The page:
Hoodwinked Cory Edwards
Published Dec 01, 2005Every now and then a movie comes along to completely flummox the critical community. A movie that somehow manages to combine Shrek and Rashomon, one that engages in smirking cynicism and family uplift both at the same time. Hoodwinked is one of those films: a series of story imperatives at complete cross-purposes that results in something spectacularly weird.
The animated tale has an investigating frog (voiced by David Ogden Stiers) trying to nail down exactly what happened at Grandma's house: is Red (Anne Hathaway) an innocent victim? Is the wolf (Patrick Warburton) actually an investigative journalist? Could Granny (Glenn Close) actually be an extreme sportswoman? And will the Woodsman (Jim Belushi) get the call-back for that commercial gig? It doesn't matter, because the film's simultaneous acceptance of and resistance to family animation conventions results in a magnificent freak.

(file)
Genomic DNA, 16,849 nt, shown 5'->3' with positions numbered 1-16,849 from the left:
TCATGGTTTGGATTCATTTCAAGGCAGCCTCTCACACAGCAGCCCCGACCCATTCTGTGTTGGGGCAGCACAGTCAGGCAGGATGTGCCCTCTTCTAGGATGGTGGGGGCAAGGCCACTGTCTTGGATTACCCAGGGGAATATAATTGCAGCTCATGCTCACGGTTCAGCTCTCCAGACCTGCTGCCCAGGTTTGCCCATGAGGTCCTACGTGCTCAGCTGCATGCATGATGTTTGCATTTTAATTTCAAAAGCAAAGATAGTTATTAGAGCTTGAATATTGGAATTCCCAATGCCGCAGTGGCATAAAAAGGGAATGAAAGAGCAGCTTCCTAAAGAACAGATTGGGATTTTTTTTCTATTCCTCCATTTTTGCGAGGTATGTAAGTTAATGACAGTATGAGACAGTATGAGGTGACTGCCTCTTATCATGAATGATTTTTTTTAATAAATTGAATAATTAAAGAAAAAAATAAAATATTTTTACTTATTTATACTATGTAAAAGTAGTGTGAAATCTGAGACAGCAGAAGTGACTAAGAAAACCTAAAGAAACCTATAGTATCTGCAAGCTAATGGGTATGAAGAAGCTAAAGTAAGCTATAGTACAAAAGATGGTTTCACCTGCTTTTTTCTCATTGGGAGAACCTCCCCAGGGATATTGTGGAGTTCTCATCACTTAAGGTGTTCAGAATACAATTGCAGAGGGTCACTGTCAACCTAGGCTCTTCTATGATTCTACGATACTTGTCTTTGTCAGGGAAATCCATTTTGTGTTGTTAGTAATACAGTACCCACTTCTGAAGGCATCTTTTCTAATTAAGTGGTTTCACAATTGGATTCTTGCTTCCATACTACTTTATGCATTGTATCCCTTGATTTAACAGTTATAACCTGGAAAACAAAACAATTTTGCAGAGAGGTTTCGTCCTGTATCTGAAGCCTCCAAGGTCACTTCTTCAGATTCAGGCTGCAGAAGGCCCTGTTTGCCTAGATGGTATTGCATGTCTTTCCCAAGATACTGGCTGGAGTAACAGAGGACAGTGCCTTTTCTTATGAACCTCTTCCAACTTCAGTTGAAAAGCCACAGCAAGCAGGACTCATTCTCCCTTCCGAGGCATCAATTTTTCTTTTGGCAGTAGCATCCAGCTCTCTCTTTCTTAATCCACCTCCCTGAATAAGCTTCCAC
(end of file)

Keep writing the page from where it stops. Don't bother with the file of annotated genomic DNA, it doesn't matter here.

Were that its formal chops were aligned with its instincts almost all of the dialogue is bad, absolutely all of the animation is dismal and the voice talents are left to fend for themselves in the melee. But though I can't actually tell you the movie is good, I can't dismiss it out of hand for the weirdo audience, who are advised to get stoned beforehand, wait for the lights to go down, and giggle like mad at every gauche moment.
It's not exactly an enjoyable movie, but I can't say I'm sorry I saw it, and though its audience is small, the people who would like it (you know who you are) are likely to think it a minor weirdo classic. Those individuals are advised to queue up early; all others should see it at their own risk. (Alliance Atlantis)